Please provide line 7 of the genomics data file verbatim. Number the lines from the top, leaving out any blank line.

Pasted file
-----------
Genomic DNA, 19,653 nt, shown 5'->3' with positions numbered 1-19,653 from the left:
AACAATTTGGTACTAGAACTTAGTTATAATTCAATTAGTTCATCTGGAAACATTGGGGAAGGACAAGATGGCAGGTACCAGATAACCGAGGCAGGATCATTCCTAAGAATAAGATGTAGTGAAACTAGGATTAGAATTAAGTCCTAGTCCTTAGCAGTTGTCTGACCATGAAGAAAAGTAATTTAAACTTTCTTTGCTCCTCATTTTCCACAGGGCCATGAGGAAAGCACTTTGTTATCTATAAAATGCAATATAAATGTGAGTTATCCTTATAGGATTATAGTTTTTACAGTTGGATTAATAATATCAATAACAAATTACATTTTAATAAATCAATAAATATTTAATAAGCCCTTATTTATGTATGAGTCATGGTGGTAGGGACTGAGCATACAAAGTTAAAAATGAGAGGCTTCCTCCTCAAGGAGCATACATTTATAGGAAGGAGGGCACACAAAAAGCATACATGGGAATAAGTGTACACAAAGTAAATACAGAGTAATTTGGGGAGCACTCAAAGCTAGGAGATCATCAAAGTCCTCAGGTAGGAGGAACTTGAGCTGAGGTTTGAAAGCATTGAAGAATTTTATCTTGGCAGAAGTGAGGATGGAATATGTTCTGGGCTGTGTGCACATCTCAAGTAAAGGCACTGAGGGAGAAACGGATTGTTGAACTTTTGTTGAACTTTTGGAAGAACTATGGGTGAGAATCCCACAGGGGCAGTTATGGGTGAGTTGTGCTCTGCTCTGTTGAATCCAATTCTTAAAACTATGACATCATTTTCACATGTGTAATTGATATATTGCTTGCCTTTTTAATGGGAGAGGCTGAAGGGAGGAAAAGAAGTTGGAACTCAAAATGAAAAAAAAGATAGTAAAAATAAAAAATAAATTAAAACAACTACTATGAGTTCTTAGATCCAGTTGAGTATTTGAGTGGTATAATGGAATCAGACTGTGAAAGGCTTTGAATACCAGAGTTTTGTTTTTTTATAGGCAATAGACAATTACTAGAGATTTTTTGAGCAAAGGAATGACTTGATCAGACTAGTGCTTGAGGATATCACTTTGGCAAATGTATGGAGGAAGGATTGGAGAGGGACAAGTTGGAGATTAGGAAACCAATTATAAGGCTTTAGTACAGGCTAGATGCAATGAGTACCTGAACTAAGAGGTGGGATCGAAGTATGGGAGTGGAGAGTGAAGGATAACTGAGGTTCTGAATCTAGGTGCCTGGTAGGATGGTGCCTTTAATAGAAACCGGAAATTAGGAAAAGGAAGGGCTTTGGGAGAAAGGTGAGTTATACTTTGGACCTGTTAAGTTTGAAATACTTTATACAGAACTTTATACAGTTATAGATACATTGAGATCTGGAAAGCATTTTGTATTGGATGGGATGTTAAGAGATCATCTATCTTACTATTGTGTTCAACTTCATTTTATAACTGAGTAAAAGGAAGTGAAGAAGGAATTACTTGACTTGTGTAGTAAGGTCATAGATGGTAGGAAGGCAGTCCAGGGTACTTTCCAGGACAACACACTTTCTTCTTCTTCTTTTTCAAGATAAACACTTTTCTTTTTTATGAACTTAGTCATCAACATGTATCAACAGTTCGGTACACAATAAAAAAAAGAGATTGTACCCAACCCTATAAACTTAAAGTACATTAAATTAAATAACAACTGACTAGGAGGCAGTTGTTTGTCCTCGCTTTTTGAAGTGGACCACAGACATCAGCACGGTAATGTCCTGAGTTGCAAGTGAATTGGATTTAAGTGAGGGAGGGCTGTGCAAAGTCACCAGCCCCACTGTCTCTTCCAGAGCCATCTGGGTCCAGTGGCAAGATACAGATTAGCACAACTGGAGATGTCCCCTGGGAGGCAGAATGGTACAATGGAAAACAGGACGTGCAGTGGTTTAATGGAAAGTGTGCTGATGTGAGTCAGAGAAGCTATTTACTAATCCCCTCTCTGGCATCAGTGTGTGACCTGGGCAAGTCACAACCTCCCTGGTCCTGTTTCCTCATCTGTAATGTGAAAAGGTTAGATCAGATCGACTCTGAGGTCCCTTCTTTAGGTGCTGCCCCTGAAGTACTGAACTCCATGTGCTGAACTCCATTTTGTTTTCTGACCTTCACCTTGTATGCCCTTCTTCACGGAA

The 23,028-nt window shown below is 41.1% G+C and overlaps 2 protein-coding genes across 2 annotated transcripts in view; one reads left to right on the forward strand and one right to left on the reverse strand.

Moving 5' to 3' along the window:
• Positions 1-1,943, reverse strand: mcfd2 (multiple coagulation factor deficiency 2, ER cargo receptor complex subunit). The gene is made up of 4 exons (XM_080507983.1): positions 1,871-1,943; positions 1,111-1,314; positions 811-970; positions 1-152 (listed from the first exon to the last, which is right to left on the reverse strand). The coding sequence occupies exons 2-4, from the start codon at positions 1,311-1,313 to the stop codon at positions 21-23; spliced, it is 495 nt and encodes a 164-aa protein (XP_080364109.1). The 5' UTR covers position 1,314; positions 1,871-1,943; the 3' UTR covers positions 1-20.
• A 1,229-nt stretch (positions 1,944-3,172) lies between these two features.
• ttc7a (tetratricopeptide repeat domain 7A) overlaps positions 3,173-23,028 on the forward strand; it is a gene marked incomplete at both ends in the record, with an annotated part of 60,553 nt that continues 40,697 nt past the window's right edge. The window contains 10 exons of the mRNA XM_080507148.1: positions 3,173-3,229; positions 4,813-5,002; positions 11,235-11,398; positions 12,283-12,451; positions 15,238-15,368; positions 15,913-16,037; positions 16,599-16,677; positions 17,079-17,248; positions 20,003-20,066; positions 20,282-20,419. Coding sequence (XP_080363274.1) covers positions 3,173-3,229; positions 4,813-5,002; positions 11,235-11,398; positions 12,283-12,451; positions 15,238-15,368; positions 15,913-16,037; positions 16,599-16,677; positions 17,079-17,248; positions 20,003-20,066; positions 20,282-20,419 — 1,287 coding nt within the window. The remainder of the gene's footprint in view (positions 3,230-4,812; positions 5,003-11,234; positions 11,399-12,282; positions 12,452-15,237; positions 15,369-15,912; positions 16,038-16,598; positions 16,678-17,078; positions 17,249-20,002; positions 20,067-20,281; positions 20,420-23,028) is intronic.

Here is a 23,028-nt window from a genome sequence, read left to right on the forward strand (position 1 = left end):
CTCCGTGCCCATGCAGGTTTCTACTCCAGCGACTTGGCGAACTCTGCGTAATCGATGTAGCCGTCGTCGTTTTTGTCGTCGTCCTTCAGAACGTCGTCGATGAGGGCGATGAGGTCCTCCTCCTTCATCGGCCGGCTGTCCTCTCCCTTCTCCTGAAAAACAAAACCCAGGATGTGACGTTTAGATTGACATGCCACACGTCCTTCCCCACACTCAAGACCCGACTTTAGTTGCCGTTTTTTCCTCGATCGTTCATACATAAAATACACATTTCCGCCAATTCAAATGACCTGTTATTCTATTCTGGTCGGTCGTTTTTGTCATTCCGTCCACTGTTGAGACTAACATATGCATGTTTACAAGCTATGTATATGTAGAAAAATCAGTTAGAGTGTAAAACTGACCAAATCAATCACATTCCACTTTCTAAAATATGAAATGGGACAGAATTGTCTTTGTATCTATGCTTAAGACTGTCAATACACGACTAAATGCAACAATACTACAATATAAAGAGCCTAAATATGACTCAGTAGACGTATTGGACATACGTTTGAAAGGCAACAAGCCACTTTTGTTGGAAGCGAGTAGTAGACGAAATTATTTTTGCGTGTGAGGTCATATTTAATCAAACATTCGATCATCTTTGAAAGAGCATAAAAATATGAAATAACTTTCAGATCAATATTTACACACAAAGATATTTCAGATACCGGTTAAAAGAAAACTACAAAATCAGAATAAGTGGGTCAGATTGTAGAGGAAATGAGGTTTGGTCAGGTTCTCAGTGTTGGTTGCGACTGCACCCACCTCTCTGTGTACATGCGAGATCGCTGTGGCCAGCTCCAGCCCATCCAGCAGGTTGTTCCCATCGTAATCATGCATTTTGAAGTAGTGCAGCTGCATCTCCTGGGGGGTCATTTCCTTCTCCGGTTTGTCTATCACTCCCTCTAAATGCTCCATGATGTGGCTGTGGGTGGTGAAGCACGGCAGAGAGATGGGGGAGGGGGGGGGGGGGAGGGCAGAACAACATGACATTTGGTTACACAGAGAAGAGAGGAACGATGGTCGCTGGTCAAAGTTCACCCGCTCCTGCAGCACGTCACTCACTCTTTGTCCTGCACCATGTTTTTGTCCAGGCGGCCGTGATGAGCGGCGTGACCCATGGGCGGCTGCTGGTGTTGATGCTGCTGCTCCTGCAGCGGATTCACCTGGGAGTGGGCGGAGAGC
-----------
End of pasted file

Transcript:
• ttc7a (tetratricopeptide repeat domain 7A) overlaps positions 3,173-23,028 on the forward strand; it is a gene marked incomplete at both ends in the record, with an annotated part of 60,553 nt that continues 40,697 nt past the window's right edge. The window contains 10 exons of the mRNA XM_080507148.1: positions 3,173-3,229; positions 4,813-5,002; positions 11,235-11,398; positions 12,283-12,451; positions 15,238-15,368; positions 15,913-16,037; positions 16,599-16,677; positions 17,079-17,248; positions 20,003-20,066; positions 20,282-20,419. Coding sequence (XP_080363274.1) covers positions 3,173-3,229; positions 4,813-5,002; positions 11,235-11,398; positions 12,283-12,451; positions 15,238-15,368; positions 15,913-16,037; positions 16,599-16,677; positions 17,079-17,248; positions 20,003-20,066; positions 20,282-20,419 — 1,287 coding nt within the window. The remainder of the gene's footprint in view (positions 3,230-4,812; positions 5,003-11,234; positions 11,399-12,282; positions 12,452-15,237; positions 15,369-15,912; positions 16,038-16,598; positions 16,678-17,078; positions 17,249-20,002; positions 20,067-20,281; positions 20,420-23,028) is intronic.